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When checking the cluster, we noticed an unusually high memory usage. We see that one node is fully utilized while the other shows little load. This often happens when a cluster with less than three nodes is upgraded at the nodes. Here we explain how it comes to it.

Finding Nodes Workload

First, let’s see how many nodes are in the cluster and what is the current load of cpu/memory.

Step 1

The command kubectl top node shows the current node utilization. In the example, there are two running nodes.

First the node is cordoned, so that no new pods are scheduled to this node.

Step 2

Then the node is drained, so it is completely empty and the pods that used to run on the native node are distributed to all other nodes of the cluster. With only two nodes, everything is placed on exactly the other node, then we will have a high loaded node.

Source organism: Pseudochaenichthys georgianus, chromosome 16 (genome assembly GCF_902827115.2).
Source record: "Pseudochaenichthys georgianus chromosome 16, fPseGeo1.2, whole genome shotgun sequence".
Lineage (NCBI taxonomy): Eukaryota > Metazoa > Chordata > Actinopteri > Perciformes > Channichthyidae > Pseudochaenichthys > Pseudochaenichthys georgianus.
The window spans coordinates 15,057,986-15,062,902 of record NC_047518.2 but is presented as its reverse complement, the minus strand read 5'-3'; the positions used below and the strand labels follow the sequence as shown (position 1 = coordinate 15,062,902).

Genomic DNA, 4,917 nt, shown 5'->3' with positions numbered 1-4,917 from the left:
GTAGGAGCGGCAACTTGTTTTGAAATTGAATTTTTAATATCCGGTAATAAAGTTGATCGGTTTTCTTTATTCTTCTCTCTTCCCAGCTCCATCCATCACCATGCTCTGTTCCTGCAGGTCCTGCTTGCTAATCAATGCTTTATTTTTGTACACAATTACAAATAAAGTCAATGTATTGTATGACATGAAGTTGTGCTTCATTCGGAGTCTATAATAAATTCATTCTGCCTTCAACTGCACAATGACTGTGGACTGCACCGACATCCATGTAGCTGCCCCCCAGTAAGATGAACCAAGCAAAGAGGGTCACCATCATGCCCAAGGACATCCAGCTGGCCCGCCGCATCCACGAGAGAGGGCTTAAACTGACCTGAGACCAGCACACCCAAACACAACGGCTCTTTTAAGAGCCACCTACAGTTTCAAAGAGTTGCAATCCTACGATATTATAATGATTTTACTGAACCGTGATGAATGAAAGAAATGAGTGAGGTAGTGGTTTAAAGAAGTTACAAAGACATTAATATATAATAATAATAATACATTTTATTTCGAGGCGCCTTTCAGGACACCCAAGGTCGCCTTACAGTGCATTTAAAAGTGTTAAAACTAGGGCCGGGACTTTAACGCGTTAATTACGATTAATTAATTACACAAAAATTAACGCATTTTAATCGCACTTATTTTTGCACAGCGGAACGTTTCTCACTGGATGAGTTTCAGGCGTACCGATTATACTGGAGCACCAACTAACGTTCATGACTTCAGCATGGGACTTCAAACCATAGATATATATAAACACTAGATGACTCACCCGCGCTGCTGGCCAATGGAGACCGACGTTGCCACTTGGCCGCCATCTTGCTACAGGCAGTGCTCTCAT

Step 3

When the second node is back after the update, the pods will not be automatically distributed to both nodes. This leads to the initially observed imbalance.

Some Tips

  • We recommend to use at least three nodes, because in that way loads could be better distributed during upgrades.
  • The tool ‘popeye’ analyzes clusters and makes suggestions for improvement based on best practices
  • Upgrade the nodes to the latest version and follow the final step in the guide: https://gecio.github.io/imke/clusterlifecycle/upgradingacluster/